I think at this point you need to learn to feel your leads, because you look like you've gotten into the habit of looking for your leads in the air, and occasionally before you hit the jump, which can turn into tipping, then into stopping, then into eating dirt (ask me how I know).
Although I don't see an unbalanced rider at all, and think you did ride that course well... I'd like to see you comitting to your distances a little more, if you're GOING to take the long, push for the long, especially with a horse that's a bit of a greenie over fences. If you're confident, they're confident and you're less likely to stumble.
Thank you alexis! I agree. I went back and watched and my "checking" is just too blatant. Also as my scoliosis affects my neck and shoulders, it's more difficult to look as "up". We've been working on gridwork pretty steady, and I will be taking the advixe given here and not jumping a course again without my instructor. I can see my weaknesses and above all else, I don't want my horse suffering and it appears she is slightly from my inability to stay as quiet as necessary and my horrible habit of collapsing to soon after a fence!
Thanks a ton guys, definetly a lot to work on and think about! I won't be showing this year, so hopefully a year of jumping lessons will have us blowing away the competition next year!
I've also changed Dressage coaches and although only 3 lessons in, we've made leaps and bounds in progess. So excited to re-evuluate in a year! Posted via Mobile Device
Great improvement! The biggest thing I see is you need to move with the horse. It is fine to get a bit more "defensive" before a jump - sitting up more - if you need it, but I saw you bouncing a little bit. You seem to be a little left behind and coming down into the saddle before you need to after the jump. Just hold your position before and after the jump and let your horse close your hip angle, a lot harder than it sounds! Also, I would highly recommend at least a few strides before the first jump, go into in more of a two point rather than just sitting in a light three point throughout the course.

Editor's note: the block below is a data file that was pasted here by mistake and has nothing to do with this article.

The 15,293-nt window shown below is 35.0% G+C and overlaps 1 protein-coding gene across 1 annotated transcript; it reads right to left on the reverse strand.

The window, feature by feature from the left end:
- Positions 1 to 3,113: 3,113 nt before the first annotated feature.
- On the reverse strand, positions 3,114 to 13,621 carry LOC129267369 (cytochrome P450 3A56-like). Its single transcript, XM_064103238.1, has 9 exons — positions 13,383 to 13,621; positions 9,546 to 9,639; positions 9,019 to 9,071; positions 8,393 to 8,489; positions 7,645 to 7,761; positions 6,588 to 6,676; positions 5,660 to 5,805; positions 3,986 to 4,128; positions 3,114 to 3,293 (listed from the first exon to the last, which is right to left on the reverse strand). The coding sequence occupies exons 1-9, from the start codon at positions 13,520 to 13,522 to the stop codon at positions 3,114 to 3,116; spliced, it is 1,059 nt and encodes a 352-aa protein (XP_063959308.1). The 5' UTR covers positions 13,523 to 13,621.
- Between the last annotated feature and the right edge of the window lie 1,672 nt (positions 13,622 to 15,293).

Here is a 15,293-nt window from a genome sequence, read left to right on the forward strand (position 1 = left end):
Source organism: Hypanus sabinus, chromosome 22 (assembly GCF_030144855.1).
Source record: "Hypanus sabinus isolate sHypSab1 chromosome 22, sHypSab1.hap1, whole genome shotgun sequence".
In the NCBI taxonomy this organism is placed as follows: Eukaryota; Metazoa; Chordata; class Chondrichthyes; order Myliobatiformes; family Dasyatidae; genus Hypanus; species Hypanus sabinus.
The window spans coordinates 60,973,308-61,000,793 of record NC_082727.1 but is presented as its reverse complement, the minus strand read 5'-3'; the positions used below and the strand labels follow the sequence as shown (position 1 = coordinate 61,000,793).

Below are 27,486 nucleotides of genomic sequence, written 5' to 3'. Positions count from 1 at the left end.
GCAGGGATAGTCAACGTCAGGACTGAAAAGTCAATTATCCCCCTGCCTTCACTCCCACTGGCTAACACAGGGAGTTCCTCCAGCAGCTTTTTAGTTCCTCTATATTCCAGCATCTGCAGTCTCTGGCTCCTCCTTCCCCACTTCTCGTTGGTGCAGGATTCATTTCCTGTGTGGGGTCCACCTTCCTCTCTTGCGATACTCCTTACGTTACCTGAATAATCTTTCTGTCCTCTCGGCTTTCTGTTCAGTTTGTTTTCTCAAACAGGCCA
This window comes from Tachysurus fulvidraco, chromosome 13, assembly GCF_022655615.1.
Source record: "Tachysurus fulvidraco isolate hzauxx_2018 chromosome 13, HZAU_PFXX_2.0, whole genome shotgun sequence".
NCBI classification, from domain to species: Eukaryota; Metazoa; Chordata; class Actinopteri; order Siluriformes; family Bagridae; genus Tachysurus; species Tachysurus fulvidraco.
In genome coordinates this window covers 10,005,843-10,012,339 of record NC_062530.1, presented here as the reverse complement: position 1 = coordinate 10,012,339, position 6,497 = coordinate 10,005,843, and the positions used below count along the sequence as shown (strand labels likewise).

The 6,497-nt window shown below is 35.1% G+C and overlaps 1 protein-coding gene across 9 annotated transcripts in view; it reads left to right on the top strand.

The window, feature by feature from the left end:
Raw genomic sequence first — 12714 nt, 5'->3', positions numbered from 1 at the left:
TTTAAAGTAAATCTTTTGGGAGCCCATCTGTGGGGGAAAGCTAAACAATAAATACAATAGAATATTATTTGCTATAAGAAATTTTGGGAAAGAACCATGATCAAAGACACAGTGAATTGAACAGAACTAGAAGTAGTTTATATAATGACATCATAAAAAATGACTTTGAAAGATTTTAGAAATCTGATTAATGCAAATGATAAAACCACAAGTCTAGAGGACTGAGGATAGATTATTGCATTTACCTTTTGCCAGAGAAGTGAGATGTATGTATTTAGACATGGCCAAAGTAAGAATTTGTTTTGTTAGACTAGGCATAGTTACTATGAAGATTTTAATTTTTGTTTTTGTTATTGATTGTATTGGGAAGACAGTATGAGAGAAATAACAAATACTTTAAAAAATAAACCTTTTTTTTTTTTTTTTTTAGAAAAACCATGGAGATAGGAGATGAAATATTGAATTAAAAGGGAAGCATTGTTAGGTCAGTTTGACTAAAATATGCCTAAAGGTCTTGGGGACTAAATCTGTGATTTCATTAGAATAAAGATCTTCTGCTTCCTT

Your horse is also rushing a little bit, make sure you keep him steady. It helps to count out in rhythm to the beats so you aren't tricking yourself into thinking your horse is steady. Jynx has a wonderful expression, just keep him steady, hold two point, and go with him!
Try holding your release longer and sitting up a little later after the jump . Also , it might help if you shorten your stirrups and keep a bit of bend in your knee (stick your booty out😜) and flatten our back over his neck a little more . Drop your boobs down and stick your butt out basically , love your horse too 😍 Posted via Mobile Device
The first two pics...OH DEAR LORD! Awful. The next ones are SOOOO much better, I can tell you have worked hard. I comend you on recognizing that you needed improvement and taking action. Well done:) Posted via Mobile Device
Here are some tips. Put up a cross rail and continue jumping over until you feel like you are just automatically doing these things. Keep your hands up and elbows in. Remember to put the stirrup higher to the ball of your foot so that you can keep your heels down. Try turning your leg outside a bit so that you are not gripping with your knees. In your head try thinking "push my heels to the horses nose" It will help. We also don't want to be simply standing up in the saddle. We want to keep our butt centered in the in the middle of the saddle. Keep working on it.